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Testing for households with school age children
Whole families and households with primary school, secondary school and college age children, including childcare and support bubbles, are now able to test themselves twice every week from home.
Testing will continue to be a vital part of our response to Covid-19, supporting the roadmap set out by the Prime Minister. As we cautiously ease restrictions in England, starting with the return of schools and moving towards more social mixing at the end of March, we need to be sure that each Covid-19 case is found as quickly and as easily as possible. Although cases are declining, everyone needs to play their part to keep the virus under control while keeping children and young people in school.
As set out in the roadmap, secondary school and college students will now be tested twice a week, receiving three initial tests at school or college before moving to twice-weekly home testing. Primary school children will not be regularly asymptomatically tested due to low levels of transmission between younger children but will still need to get tested if they have symptoms.
In addition to this, the government has confirmed twice-weekly testing using rapid lateral flow tests will be given for free to all families and households with primary, secondary school and college aged children and young people, including childcare and support bubbles, to help find more Covid-19 cases and break chains of transmission.
With about a third of individuals with coronavirus showing no symptoms and potentially spreading it without knowing, targeted regular testing will mean more positive cases within households are found and prevented from entering schools and colleges, helping to keep educational settings safe.
Rapid testing detects cases quickly –in under 30 minutes –meaning positive cases can isolate immediately. This can be the difference between children being able to stay in school, or a class being sent home due to an outbreak. It could also be the difference between a workplace having to close for a period or being able to stay open and running.
Jonathan Gribbin, Director of Public Health at Nottinghamshire County Council said: “Getting tested regularly, twice a week, will help us to identify cases early and break the chain of transmission. Each positive case identified can help prevent additional people from becoming infected over time.
“Regular testing will help to find cases that would otherwise have gone undetected. Testing, alongside staying at home, following the Hands, Face, Space rules, getting a test if you have symptoms and self-isolating if your test is positive all remain critical to keep reducing the rate of infection and protect each other.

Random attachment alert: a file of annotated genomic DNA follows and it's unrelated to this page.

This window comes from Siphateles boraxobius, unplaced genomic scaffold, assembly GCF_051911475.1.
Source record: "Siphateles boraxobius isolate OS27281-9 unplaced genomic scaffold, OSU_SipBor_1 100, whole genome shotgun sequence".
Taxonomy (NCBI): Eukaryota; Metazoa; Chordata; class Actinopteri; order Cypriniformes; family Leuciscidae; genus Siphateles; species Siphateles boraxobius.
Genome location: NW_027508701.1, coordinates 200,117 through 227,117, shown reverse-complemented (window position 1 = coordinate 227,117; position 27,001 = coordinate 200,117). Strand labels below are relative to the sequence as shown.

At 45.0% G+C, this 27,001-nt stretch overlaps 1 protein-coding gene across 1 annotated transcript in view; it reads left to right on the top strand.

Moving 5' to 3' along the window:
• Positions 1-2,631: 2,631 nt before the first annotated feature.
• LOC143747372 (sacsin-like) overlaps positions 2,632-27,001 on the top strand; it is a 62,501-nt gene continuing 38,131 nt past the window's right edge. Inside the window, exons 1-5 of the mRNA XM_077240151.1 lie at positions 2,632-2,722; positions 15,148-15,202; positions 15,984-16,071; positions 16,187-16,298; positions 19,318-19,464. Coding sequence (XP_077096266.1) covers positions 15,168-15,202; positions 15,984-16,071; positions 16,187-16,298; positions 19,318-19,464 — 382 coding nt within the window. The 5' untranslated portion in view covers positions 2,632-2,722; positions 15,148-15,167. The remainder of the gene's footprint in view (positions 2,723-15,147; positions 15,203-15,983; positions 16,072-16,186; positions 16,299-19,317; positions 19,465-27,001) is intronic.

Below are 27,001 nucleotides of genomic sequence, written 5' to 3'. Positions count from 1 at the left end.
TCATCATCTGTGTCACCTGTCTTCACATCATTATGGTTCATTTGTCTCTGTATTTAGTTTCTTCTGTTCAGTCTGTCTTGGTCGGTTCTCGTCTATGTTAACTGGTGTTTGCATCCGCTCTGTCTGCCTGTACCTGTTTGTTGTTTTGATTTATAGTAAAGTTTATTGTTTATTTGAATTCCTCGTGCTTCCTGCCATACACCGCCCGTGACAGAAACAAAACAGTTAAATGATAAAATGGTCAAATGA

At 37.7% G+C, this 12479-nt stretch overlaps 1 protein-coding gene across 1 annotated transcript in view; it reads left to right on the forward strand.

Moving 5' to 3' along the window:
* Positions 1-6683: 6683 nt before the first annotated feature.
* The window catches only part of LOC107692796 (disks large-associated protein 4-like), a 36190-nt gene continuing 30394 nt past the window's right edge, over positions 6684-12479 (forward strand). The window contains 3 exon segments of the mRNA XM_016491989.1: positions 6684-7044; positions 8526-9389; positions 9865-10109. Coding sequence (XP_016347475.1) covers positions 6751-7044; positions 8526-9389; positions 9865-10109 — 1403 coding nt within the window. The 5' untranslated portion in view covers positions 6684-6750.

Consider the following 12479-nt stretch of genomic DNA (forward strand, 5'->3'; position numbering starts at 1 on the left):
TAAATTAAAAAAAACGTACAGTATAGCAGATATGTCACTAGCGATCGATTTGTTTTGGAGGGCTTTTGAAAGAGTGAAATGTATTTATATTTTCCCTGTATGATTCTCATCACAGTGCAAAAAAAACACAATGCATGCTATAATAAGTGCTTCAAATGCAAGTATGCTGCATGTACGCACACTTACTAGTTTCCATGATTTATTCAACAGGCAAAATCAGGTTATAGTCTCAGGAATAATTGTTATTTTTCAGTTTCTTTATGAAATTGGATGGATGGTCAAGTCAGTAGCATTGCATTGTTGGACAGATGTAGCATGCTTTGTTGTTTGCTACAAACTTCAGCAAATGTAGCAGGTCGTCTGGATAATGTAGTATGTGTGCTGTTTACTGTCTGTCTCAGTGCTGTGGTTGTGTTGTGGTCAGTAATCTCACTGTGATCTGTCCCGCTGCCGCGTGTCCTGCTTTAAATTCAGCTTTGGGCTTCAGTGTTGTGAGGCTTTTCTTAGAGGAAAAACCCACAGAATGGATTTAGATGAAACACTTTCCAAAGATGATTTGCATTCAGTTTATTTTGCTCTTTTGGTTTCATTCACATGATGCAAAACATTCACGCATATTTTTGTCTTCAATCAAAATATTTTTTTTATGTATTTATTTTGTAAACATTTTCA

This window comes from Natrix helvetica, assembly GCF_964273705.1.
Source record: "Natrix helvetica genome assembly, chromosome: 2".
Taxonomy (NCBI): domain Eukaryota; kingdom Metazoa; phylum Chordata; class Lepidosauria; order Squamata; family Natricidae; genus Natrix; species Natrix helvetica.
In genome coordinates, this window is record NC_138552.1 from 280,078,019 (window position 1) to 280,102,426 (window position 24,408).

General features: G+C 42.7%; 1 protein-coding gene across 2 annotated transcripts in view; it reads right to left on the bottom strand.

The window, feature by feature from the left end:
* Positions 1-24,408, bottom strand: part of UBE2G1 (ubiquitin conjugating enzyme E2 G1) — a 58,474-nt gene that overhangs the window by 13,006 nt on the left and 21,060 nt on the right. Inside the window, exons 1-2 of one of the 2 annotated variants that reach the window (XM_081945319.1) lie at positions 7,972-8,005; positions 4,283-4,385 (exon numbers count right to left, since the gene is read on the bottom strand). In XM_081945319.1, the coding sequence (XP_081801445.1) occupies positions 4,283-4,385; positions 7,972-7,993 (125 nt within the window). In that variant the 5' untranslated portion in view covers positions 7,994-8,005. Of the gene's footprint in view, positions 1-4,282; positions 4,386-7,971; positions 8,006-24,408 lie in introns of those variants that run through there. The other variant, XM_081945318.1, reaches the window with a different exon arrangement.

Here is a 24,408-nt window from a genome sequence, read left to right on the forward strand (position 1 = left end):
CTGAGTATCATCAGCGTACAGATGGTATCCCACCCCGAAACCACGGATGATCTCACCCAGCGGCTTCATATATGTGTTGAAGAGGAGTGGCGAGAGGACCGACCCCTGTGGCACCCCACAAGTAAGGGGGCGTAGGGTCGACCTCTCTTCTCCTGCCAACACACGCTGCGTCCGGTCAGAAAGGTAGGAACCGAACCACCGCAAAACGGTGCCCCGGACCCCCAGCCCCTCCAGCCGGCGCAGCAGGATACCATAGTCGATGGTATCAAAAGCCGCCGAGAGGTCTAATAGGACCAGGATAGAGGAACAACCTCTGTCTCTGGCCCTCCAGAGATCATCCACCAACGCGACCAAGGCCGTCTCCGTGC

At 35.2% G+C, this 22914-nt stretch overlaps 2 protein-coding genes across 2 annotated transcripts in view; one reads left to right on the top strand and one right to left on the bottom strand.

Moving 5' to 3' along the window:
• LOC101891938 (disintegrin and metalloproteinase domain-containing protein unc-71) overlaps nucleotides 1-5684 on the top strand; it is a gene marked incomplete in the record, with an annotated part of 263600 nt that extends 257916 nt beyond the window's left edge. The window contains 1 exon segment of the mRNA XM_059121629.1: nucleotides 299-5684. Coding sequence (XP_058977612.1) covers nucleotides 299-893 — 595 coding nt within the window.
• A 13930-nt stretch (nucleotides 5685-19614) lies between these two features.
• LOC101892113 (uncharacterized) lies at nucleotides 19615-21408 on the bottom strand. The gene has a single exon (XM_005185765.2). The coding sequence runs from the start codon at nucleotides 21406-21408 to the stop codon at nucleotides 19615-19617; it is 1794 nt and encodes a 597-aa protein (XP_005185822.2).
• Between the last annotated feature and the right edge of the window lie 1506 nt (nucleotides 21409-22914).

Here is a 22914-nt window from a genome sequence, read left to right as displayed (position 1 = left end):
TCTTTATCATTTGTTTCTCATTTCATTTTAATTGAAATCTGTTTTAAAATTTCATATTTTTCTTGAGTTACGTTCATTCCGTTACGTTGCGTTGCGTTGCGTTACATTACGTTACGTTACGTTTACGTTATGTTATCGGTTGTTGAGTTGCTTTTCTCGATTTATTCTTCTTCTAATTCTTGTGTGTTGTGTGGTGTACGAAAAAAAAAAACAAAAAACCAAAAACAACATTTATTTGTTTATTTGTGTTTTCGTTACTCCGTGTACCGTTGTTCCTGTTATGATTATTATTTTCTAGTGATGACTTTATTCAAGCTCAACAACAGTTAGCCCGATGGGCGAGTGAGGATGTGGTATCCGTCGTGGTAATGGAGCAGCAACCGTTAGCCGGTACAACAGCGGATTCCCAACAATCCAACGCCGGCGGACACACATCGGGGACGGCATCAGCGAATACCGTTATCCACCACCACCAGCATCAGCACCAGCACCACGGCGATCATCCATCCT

“I would strongly encourage everyone to take advantage of the testing facilities that are now widely available across the county.”
Getting a rapid test is quick and convenient. The expanded regular testing offer for people without symptoms will be delivered through:
- testing in-person through workplace testing
- local community testing sites Asymptomatic Community Testing for Covid-19 | Nottinghamshire County Council (Opens in a new window)
- collection of home test kits at a local test site during specific test collection time windows
- a new home ordering service, which will allow people to order lateral flow tests online to be delivered to their home gov.uk/order-coronavirus-rapid-lateral-flow-tests (Opens in a new window)
The expansion of asymptomatic testing is already well underway for those who need to leave home for work. Workplace testing has already scaled up, with both private and public sector employers signed up to provide rapid testing at asymptomatic testing sites, along with a self-test option for those that cannot access a workplace testing site. This includes the UK’s largest employer – the NHS, adult social care, education staff and a wide range of other sectors.
All local authorities in England have now enrolled in the community testing programme. As a partnership between national and local government, community testing offers asymptomatic testing for local public services, small businesses, self-employed people and communities that have been disproportionately affected by the virus.
Testing in education settings is now well established, with 600,000 tests done at universities since last year and more than three million rapid Covid-19 tests conducted in schools and colleges in England since 4 January, including tests for those students who have already returned and regular testing for all staff.
Rapid, regular testing for new groups is one of a range of new measures designed to minimise the spread of Covid-19 and support the successful return of more learners to face-to-face education and childcare settings. Testing is an additional tool, working in conjunction with other protective measures that are in place in schools to help protect staff and students including social distancing, handwashing and face covering. Schools and colleges will not be expected to provide the test kits to families or administer the family testing process.
Anyone with symptoms of Covid-19 should book a test online at www.gov.uk/get-coronavirus-test (Opens in a new window) or by calling 119.